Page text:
Holt Opens a Library for Children in Impoverished District of Mongolia

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A child in traditional Mongolian dress holds a donated book that was carried over from the U.S.

If you want your children to be intelligent, read them fairy tales. If you want them to be more intelligent, read them more fairy tales. – Albert Einstein

In my travels for Holt’s child nutrition program (CNP), I occasionally have the happy coincidence of being able to visit other, non-CNP-related Holt programs. Recently, when conducting a formal needs assessment for CNP with one of our partners in Ulaanbaatar, Mongolia, I was lucky enough to participate in the grand opening of Holt’s newest and truly inspirational family strengthening program in the same city.

Holt’s new after-school program in Ulaanbaatar, Mongolia is located in the social welfare office of the poorest district in the city, Songino Khairkhan district. This district is often informally called the “Ger district,” as many families live in traditional ger dwellings instead of permanent housing throughout the area. Despite the long, brutally cold winters here, few families in the Ger district can afford a brick and mortar home.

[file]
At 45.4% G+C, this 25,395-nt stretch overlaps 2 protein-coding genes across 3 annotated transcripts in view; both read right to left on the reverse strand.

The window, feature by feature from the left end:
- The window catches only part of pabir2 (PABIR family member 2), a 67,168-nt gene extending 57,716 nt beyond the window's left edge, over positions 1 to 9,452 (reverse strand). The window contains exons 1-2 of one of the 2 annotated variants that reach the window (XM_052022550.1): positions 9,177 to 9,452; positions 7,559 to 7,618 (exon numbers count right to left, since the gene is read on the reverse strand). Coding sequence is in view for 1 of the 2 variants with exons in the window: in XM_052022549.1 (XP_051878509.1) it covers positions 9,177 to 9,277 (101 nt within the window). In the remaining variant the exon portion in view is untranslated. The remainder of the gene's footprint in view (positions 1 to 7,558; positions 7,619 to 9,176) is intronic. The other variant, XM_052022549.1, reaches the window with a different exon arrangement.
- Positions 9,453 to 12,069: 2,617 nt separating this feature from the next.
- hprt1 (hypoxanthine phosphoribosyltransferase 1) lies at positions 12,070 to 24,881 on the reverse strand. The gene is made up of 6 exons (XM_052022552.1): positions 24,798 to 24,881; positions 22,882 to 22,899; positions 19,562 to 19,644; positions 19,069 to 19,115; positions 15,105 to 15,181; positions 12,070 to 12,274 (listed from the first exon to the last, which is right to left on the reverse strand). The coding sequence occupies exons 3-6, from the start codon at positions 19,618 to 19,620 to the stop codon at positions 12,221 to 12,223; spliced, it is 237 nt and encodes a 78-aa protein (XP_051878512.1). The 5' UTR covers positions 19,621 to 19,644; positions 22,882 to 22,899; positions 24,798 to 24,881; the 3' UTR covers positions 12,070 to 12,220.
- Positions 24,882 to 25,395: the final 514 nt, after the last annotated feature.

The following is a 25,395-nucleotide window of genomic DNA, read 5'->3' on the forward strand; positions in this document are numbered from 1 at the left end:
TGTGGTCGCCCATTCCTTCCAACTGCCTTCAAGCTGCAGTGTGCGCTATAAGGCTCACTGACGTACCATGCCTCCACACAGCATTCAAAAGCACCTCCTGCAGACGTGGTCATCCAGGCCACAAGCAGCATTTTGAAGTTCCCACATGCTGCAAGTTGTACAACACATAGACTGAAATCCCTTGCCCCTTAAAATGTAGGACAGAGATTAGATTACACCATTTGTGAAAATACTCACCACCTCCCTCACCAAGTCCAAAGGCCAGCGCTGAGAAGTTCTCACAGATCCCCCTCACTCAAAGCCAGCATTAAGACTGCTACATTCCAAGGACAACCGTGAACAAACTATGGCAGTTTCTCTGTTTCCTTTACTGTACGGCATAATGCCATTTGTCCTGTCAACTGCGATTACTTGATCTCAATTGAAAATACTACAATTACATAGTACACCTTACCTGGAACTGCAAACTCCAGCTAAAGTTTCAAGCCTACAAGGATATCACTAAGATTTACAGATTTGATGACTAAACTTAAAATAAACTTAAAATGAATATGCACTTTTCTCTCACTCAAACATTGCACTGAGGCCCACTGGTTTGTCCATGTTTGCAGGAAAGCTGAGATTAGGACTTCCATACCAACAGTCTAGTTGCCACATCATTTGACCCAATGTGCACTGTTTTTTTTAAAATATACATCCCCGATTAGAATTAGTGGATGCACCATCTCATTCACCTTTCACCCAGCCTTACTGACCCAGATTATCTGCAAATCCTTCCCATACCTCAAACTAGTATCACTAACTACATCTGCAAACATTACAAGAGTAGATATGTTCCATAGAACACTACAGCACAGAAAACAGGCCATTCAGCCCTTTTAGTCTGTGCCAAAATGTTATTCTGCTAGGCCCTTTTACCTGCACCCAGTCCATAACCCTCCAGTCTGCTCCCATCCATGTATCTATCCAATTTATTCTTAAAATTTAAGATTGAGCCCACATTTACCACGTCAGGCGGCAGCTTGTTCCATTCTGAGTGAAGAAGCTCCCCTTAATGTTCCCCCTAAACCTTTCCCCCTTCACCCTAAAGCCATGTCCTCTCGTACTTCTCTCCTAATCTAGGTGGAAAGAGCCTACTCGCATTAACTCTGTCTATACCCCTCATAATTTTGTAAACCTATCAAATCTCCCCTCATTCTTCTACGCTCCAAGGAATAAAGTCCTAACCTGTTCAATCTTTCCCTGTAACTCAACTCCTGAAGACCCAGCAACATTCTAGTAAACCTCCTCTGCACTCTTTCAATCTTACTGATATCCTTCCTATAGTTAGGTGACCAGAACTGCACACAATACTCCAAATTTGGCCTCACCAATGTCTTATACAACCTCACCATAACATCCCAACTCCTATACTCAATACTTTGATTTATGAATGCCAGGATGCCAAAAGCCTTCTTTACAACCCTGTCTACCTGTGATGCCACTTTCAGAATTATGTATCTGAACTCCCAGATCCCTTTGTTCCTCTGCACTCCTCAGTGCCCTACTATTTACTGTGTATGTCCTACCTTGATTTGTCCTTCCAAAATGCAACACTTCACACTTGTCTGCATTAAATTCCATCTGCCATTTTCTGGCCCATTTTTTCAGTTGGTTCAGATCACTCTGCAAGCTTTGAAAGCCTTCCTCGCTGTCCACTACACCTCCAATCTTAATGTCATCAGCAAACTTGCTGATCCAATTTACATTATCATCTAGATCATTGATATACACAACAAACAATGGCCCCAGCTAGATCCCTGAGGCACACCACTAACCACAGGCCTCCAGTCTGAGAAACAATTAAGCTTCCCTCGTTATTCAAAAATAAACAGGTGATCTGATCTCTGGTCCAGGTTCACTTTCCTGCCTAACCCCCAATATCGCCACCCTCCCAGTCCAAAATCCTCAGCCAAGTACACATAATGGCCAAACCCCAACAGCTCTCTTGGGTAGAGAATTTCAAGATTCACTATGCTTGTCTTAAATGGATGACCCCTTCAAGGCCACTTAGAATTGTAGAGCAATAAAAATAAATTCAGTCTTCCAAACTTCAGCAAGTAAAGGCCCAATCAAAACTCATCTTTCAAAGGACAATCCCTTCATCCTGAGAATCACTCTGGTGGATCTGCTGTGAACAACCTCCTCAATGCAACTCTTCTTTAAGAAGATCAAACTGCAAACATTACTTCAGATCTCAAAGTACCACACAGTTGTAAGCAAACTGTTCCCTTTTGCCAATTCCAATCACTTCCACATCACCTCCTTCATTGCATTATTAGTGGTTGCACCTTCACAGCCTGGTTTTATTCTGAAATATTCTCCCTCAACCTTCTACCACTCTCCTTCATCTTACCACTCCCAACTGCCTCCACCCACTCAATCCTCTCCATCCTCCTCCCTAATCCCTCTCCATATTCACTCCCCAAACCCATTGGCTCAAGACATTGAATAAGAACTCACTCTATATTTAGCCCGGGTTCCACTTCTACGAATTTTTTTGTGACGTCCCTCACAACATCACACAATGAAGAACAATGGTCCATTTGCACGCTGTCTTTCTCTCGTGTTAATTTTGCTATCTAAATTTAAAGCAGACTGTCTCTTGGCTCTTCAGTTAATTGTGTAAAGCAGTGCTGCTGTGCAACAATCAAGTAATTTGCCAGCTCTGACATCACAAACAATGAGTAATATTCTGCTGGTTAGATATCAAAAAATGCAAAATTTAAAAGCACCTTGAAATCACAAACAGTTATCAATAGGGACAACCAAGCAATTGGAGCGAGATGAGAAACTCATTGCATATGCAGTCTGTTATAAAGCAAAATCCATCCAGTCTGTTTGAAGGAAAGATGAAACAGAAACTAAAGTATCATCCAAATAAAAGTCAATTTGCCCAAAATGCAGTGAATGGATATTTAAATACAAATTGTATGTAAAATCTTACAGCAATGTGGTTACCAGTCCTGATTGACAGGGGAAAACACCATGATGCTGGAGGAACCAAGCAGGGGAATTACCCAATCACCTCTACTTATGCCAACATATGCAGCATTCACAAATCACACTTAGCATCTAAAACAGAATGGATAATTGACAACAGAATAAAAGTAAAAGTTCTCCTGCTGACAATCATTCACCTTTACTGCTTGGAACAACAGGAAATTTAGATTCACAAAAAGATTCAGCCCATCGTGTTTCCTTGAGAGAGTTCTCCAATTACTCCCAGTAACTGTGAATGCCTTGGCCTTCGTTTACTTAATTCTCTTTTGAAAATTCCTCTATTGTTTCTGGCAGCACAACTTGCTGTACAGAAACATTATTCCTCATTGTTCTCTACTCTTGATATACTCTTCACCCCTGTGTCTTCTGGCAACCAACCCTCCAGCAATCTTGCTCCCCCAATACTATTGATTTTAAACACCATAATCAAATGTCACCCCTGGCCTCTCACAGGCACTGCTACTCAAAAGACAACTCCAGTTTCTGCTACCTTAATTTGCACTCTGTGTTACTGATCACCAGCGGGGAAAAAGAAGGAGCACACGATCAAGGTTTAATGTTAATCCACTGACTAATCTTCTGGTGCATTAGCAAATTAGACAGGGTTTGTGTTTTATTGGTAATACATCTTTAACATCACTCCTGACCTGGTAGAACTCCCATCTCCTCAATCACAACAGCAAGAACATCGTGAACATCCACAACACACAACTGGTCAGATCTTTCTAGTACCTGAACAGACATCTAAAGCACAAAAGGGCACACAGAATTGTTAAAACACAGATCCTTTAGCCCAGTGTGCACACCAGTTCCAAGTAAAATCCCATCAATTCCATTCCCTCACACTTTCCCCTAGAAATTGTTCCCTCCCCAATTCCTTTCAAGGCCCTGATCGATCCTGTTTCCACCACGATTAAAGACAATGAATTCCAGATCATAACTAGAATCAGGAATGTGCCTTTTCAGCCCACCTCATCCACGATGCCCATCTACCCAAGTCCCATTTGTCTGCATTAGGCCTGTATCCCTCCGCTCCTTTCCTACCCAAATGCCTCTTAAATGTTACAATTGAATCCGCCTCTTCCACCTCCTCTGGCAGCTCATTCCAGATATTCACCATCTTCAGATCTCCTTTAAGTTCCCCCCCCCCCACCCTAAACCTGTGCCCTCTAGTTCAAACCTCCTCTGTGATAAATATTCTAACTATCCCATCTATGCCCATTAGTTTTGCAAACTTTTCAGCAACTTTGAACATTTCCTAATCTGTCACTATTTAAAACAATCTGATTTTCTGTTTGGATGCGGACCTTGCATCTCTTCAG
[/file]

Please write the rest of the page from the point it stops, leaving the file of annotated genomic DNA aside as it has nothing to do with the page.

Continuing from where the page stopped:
Ger Community
A traditional Ger community in the Songino Khairkhan district of Ulaanbaatar, Mongolia.